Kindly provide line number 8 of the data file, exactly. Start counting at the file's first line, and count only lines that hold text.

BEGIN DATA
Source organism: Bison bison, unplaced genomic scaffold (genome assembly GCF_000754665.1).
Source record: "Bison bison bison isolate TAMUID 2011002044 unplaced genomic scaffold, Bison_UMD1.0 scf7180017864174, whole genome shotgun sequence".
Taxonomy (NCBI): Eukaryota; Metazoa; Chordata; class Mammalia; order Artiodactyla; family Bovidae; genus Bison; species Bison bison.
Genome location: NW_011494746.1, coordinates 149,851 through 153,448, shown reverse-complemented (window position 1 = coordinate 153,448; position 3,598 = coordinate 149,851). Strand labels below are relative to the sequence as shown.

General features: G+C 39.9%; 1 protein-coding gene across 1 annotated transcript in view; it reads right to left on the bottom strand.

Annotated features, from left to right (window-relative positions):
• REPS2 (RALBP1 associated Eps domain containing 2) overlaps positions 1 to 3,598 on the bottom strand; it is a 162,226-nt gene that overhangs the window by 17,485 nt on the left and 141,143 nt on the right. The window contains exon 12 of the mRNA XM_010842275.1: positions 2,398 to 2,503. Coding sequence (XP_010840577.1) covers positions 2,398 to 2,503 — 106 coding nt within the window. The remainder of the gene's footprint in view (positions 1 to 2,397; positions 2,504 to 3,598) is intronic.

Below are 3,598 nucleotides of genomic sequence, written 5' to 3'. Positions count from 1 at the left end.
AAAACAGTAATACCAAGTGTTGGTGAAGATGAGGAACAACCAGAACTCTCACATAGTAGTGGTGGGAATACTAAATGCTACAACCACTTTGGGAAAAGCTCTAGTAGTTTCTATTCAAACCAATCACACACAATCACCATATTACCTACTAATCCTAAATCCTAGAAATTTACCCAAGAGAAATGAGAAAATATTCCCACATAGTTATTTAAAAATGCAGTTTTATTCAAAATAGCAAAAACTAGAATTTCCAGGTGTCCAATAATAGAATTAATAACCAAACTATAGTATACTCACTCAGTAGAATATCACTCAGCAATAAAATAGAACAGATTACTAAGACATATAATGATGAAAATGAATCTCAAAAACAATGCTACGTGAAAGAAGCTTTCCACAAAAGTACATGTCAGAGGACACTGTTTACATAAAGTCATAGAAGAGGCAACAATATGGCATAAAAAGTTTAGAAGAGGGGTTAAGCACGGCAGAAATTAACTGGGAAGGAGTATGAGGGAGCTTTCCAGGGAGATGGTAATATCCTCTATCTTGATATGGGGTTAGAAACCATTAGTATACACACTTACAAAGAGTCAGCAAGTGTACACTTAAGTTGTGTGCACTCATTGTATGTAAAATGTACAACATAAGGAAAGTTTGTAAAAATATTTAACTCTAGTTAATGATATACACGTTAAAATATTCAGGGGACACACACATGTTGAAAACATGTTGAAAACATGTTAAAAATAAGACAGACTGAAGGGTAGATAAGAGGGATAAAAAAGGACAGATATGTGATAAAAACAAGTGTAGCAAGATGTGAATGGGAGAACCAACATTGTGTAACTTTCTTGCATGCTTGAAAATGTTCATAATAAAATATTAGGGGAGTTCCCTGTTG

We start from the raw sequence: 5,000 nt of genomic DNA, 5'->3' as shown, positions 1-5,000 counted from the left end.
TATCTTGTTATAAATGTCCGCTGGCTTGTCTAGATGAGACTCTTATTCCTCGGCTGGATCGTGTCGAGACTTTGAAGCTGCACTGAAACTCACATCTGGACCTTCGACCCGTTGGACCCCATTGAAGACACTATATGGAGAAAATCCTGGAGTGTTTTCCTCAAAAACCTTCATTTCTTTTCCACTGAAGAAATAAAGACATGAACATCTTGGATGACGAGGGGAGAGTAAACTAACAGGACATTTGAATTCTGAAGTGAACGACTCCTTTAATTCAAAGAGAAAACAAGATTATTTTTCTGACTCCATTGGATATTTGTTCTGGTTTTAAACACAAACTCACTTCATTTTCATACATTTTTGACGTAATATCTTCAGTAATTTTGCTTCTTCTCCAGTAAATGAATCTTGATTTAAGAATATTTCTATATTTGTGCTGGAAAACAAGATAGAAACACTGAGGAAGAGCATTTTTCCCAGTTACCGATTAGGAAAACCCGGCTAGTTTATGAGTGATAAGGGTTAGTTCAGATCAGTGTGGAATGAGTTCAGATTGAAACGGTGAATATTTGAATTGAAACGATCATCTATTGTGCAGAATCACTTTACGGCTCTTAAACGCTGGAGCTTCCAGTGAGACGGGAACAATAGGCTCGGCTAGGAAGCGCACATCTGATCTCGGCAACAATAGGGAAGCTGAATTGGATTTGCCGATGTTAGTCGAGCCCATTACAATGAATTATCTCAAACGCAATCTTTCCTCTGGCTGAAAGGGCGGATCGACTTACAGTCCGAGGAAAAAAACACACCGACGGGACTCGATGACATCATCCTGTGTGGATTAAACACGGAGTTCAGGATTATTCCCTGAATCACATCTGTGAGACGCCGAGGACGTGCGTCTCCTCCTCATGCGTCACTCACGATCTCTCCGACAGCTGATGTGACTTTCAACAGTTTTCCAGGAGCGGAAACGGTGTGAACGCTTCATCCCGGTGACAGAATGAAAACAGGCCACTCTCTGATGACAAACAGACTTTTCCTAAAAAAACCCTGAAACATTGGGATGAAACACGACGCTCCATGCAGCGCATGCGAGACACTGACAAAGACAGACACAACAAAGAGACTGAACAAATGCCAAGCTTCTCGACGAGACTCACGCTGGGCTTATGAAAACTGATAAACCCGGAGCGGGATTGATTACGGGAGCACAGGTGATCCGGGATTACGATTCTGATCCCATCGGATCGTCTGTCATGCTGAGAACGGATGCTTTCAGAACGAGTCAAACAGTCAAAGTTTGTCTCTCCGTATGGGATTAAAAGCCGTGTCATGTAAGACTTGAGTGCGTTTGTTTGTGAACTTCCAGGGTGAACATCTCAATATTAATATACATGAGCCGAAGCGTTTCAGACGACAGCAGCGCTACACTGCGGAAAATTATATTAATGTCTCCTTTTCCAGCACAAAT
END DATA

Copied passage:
Below are 3,598 nucleotides of genomic sequence, written 5' to 3'. Positions count from 1 at the left end.